?200Bn to Bail out the Bankers; Henry Paulson: U.S. Bail-Out Plan
Byline: Sam Fleming
TAXPAYERS could be loaded with up to ?200billion of so-called toxic bank debts in a move to prevent a financial collapse.
Gordon Brown is under pressure from the City to follow the U.S., where the government has agreed to help bail out the banks.
But the calls provoked claims that Downing Street risks playing 'fairy godmother' to incompetent bankers.
The Government has refused to rule out a U.S.-style scheme, while insisting nothing similar is currently being planned.
City experts claimed that if the Prime Minister does not act, Britain could ultimately follow the U.S. into a financial and economic meltdown.
Such a move could ultimately load taxpayers with ?200billion of stricken loans, City estimates suggest. On Friday the White House stepped in to the market chaos with a pledge to nationalise American banks' bad loans, in an attempt to prevent a banking crisis rivalling that seen in the Great Depression.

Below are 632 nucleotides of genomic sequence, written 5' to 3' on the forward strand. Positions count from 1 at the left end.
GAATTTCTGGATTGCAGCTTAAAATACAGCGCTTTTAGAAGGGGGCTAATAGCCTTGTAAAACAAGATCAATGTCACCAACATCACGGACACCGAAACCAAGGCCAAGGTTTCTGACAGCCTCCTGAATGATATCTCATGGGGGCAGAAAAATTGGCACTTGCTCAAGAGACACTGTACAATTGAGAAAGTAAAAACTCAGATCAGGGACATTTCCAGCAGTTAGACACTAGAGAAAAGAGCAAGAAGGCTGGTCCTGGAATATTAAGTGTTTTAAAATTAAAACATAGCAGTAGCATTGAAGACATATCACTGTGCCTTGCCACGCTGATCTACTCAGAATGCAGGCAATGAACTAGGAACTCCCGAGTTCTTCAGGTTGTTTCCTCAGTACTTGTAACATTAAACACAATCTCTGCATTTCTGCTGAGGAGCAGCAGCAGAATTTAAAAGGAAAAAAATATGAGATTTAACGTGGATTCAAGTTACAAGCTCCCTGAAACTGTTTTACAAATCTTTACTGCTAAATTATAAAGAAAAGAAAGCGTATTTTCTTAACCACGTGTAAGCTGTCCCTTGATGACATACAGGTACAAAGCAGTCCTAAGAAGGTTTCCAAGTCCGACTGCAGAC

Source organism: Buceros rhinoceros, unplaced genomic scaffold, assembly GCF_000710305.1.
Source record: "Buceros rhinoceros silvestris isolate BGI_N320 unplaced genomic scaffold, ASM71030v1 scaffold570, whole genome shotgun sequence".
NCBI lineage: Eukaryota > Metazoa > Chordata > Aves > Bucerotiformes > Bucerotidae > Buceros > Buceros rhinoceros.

Traders are braced for another stormy week on markets as further details of the proposals emerge.
Over the weekend U.S. Treasury Secretary Henry Paulson said his plan will be worth an initial $700billion (?382billion). Economists expect the bill to exceed $1,000billion (?546billion).
Crucially, British banking giants such as Royal Bank of Scotland, HSBC and Barclays will be awaiting news on whether they will benefit. The
U.S. Treasury said its fund will be open to firms with 'significant operations' in America, but Congressional leaders may try to block attempts to offload foreign banks' toxic loans on to U.S. taxpayers.
Mr Paulson said it was right that foreign institutions should participate. He said: 'If a financial institution has business operations in the United States, hires people in the United States, if they are clogged with illiquid assets, they have the same impact on the American people as any other institution.' A draft of the U.S. legislation suggested the bailout will extend only to banks with headquarters in America - dealing a blow to British lenders.
Experts including former Bank of England official Willem Buiter and economists from financial giants Citigroup and UBS said Britain must consider a U.S.-style scheme. This is because the UK faces its own spiral of soaring debt defaults and plummeting property values - a crisis that will be exacerbated by the events of last week.
Mr Buiter, a professor at the London School of Economics, said America is effectively 'socialising' its financial sector by creating a 'Toxic Asset Dump'. …